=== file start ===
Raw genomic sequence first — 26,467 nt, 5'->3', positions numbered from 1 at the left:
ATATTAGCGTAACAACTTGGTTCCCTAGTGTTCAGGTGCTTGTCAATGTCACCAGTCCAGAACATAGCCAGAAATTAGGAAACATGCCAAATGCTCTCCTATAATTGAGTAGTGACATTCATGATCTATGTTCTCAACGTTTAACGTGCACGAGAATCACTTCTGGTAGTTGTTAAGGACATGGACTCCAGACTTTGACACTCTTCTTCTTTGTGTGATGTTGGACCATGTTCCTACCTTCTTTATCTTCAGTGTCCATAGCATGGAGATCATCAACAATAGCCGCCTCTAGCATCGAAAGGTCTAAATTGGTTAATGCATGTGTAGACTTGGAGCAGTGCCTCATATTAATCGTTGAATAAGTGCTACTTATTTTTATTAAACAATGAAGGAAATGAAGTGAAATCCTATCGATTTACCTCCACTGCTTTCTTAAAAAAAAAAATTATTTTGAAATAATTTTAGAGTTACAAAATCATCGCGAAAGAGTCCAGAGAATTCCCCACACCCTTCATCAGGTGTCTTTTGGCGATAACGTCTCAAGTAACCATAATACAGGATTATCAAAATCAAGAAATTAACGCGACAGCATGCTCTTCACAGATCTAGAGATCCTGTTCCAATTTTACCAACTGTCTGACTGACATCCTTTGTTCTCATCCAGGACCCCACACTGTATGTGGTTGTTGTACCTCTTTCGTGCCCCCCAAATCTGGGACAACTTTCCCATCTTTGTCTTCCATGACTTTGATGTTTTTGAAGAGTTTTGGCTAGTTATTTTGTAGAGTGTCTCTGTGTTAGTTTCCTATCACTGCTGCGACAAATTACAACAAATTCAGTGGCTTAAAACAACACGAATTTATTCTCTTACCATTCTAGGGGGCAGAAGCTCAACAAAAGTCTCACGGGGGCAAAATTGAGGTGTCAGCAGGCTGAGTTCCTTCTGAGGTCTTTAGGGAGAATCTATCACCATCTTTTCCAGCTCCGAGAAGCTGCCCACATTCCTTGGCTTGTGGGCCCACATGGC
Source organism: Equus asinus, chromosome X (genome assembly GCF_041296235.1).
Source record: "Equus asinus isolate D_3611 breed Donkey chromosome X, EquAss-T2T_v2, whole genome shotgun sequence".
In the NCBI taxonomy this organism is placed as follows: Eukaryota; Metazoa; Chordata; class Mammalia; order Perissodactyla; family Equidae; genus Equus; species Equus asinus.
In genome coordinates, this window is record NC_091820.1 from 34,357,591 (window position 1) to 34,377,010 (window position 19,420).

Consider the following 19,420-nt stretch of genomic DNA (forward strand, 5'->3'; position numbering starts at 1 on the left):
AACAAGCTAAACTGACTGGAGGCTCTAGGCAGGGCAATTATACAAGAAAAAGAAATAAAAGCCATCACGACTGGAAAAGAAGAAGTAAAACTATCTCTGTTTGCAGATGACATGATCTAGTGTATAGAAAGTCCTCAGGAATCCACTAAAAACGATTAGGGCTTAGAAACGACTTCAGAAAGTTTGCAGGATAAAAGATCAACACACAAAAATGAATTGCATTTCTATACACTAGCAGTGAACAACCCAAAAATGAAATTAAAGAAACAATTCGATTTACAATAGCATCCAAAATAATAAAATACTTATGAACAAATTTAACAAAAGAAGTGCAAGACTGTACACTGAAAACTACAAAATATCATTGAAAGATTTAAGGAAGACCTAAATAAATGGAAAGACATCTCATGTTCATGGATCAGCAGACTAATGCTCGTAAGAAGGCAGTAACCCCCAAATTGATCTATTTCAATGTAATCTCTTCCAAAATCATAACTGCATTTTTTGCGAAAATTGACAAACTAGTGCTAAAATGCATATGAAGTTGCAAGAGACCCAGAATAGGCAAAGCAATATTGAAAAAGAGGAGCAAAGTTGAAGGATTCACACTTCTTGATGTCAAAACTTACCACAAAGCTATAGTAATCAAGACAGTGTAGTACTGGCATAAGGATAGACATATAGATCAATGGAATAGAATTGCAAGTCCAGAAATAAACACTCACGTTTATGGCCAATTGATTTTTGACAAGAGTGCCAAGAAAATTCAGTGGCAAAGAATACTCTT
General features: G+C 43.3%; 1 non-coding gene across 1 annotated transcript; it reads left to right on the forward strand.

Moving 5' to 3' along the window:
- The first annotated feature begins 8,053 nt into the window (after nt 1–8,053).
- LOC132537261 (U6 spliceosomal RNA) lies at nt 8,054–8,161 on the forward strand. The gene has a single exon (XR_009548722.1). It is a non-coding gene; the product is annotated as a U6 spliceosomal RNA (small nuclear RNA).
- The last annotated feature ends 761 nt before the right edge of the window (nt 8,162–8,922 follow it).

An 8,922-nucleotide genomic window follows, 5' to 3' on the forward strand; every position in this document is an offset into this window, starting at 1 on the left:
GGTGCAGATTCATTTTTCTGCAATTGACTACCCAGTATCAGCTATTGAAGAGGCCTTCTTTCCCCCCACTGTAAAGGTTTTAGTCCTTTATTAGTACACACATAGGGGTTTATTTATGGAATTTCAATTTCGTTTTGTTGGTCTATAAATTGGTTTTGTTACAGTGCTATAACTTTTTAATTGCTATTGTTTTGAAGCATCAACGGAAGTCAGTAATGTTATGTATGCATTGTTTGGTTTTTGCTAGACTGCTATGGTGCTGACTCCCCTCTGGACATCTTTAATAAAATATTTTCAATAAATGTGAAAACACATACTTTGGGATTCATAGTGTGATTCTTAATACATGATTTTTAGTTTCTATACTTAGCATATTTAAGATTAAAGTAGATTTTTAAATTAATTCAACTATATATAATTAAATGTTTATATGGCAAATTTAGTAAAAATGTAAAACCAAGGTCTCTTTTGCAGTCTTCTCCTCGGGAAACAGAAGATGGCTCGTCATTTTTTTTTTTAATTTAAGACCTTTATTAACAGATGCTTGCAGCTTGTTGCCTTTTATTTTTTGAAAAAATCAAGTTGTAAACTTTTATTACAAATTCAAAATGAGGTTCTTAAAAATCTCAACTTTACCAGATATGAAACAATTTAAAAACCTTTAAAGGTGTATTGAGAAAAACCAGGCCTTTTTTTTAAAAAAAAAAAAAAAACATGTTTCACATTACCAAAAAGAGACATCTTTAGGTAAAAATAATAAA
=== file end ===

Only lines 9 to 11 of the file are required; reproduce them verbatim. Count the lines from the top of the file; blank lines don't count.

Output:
General features: G+C 43.3%; 1 non-coding gene across 1 annotated transcript; it reads left to right on the forward strand.

Moving 5' to 3' along the window:
- The first annotated feature begins 8,053 nt into the window (after nt 1–8,053).